Will study hubs address university access and retention issues?

Claire Halliday
Claire Halliday
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The Albanese government will spend $67 million to double the current number of study hubs – establishing 14 new suburban and 20 new regional ones.

And with an interim review of universities revealing that, although almost 45 per cent of Australians aged 25 to 34 have a university degree, the proportion of those with degrees drops the further you get from the inner-city campuses, many experts believe it will be money well spent.

In New South Wales’ Hawkesbury area, at the edge of northern Sydney, only 15 per cent of young people have a degree. In Melbourne’s south-east fringe, Cardinia, that figure is 19 per cent.

The reviews suggests setting up local study hubs for students in the outer suburbs of Australia’s capital cities could help. The study hubs would offer computer access, internet and study spaces, with in-person academic and administrative support for local students, regardless of which university they attend.

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In regional locations across Australia, there are already 34 in operation. According to the expert report, they should be expanded, with evidence showing improved student participation, retention and completion rates – especially among students from disadvantaged socioeconomic backgrounds.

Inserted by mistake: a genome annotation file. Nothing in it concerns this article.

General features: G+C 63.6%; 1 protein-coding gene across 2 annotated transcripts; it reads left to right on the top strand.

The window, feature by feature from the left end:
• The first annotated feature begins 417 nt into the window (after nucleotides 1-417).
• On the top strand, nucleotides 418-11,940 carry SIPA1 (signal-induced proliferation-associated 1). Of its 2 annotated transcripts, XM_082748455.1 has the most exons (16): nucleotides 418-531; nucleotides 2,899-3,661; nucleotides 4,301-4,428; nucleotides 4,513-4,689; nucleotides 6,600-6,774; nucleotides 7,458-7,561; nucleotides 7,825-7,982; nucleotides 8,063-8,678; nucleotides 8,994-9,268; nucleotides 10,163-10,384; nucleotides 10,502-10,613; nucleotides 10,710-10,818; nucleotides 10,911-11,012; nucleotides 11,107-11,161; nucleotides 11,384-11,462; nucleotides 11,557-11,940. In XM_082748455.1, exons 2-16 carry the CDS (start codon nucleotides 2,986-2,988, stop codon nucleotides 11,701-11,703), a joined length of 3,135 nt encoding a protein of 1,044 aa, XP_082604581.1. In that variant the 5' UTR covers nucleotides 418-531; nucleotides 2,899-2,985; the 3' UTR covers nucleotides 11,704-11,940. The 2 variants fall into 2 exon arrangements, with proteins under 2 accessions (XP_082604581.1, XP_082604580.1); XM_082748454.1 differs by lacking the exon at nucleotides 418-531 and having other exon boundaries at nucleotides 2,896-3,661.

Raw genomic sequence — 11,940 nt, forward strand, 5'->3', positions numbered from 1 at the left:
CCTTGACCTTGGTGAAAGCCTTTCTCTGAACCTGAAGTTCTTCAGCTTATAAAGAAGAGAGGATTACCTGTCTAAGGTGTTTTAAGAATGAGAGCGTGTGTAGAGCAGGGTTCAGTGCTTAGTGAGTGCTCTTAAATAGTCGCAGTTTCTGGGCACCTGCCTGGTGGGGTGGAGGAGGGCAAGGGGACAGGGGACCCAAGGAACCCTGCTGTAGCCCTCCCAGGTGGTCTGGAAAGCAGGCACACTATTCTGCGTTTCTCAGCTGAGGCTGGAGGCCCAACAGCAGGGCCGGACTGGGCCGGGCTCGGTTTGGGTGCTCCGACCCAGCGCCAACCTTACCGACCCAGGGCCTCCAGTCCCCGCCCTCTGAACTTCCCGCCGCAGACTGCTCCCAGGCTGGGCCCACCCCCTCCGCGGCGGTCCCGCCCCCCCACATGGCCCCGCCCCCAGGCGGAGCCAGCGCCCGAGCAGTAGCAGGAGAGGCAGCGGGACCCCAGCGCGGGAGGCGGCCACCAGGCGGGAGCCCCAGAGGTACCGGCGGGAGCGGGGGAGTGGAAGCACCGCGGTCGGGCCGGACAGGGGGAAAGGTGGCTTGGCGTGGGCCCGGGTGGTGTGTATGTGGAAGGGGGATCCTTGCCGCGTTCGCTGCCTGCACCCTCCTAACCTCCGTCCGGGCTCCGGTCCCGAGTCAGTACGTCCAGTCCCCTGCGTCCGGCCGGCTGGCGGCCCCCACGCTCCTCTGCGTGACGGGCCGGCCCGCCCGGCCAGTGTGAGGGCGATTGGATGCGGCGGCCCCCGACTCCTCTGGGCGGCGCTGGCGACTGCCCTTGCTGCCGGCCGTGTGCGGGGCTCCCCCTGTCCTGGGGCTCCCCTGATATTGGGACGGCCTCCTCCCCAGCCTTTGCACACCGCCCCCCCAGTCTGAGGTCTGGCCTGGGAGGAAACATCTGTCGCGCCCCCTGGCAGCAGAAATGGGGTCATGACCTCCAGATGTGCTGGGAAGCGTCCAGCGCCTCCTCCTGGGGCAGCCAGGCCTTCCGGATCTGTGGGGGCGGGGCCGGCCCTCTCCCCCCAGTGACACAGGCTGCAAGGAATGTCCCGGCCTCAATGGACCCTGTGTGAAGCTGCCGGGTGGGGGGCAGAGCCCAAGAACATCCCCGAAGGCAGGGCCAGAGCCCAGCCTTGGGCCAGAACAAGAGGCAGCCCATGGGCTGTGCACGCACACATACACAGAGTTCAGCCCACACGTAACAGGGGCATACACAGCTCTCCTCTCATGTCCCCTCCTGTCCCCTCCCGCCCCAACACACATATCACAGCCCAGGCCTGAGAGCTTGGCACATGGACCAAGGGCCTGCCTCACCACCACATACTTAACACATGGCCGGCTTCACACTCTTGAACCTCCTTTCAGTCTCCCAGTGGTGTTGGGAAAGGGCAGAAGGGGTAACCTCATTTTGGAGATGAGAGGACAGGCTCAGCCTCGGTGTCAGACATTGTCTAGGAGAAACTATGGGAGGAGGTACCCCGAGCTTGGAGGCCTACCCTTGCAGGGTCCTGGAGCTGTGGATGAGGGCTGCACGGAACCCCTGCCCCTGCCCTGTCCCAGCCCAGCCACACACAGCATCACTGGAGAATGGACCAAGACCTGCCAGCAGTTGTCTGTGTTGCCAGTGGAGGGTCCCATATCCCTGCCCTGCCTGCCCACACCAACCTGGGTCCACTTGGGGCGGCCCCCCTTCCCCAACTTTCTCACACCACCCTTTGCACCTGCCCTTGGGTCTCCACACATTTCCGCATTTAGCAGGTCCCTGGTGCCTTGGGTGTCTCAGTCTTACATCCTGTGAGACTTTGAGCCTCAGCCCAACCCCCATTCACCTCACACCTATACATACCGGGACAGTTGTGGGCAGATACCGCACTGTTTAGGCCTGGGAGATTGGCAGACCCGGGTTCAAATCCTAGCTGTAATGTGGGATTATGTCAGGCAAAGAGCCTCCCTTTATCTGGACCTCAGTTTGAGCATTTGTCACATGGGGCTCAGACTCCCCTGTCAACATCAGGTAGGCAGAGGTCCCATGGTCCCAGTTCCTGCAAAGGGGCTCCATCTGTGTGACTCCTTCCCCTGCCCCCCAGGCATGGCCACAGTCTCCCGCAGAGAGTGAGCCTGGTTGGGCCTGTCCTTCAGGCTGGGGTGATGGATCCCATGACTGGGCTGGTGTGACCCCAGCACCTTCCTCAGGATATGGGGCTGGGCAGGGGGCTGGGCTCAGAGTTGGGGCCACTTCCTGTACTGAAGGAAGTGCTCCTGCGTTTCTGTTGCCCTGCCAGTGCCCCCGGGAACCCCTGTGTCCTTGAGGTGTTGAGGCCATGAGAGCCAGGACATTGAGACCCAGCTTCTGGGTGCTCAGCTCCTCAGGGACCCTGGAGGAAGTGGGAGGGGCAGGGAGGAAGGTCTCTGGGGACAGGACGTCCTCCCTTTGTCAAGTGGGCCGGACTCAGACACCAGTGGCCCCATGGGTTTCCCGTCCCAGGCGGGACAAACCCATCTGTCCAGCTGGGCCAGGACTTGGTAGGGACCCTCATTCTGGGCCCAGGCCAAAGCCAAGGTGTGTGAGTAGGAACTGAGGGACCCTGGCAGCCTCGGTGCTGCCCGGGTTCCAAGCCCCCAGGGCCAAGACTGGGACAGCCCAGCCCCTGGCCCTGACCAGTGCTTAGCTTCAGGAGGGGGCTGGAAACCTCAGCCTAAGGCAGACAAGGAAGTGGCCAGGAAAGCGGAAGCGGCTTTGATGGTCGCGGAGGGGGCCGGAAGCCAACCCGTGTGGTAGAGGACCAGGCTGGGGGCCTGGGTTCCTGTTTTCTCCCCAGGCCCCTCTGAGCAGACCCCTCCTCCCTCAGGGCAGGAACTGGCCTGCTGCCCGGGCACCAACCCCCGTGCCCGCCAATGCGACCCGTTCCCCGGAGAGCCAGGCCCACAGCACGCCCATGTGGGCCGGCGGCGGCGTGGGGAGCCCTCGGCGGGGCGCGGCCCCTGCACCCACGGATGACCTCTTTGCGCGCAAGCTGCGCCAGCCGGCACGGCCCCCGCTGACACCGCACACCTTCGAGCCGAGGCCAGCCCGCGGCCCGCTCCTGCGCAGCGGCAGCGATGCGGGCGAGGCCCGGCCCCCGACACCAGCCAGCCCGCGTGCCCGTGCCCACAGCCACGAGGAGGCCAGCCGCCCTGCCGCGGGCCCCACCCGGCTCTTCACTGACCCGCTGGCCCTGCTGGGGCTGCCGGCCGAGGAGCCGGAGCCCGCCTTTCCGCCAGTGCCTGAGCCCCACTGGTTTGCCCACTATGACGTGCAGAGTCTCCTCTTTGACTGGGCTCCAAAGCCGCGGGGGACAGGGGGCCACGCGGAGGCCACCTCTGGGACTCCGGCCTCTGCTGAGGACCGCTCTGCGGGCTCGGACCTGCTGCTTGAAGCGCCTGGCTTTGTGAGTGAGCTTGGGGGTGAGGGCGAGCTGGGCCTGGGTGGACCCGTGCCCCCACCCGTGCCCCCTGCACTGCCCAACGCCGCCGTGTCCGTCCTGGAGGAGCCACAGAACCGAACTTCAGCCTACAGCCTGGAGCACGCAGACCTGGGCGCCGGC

Access to quality tertiary education is important

Federal Education Minister Jason Clare said more young people from the outer suburbs and regions should go to university to meet the scrutiny of the contemporary employment market.

“More and more jobs require a university degree. That means we will need more people with university qualifications in the years ahead,” he said.

“This can’t just be people that live within 10km of the CBD. It also means more Australians from the outer suburbs and the regions getting that chance… and that means bringing university closer to them.”

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Improving access to university for students from lower socioeconomic backgrounds – including rural and regional students – has become a key priority for the government as it prepares for what is described as the higher education sector’s biggest overhaul in more than ten years.

The full and final report is expected later this year.

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Claire Halliday has an extensive career as a full-time writer - across book publishing, copywriting, podcasting and feature journalism - for more than 25 years. She lives in Melbourne with children, two border collies and a grumpy Burmese cat. Contact: claire.halliday[at]brandx.live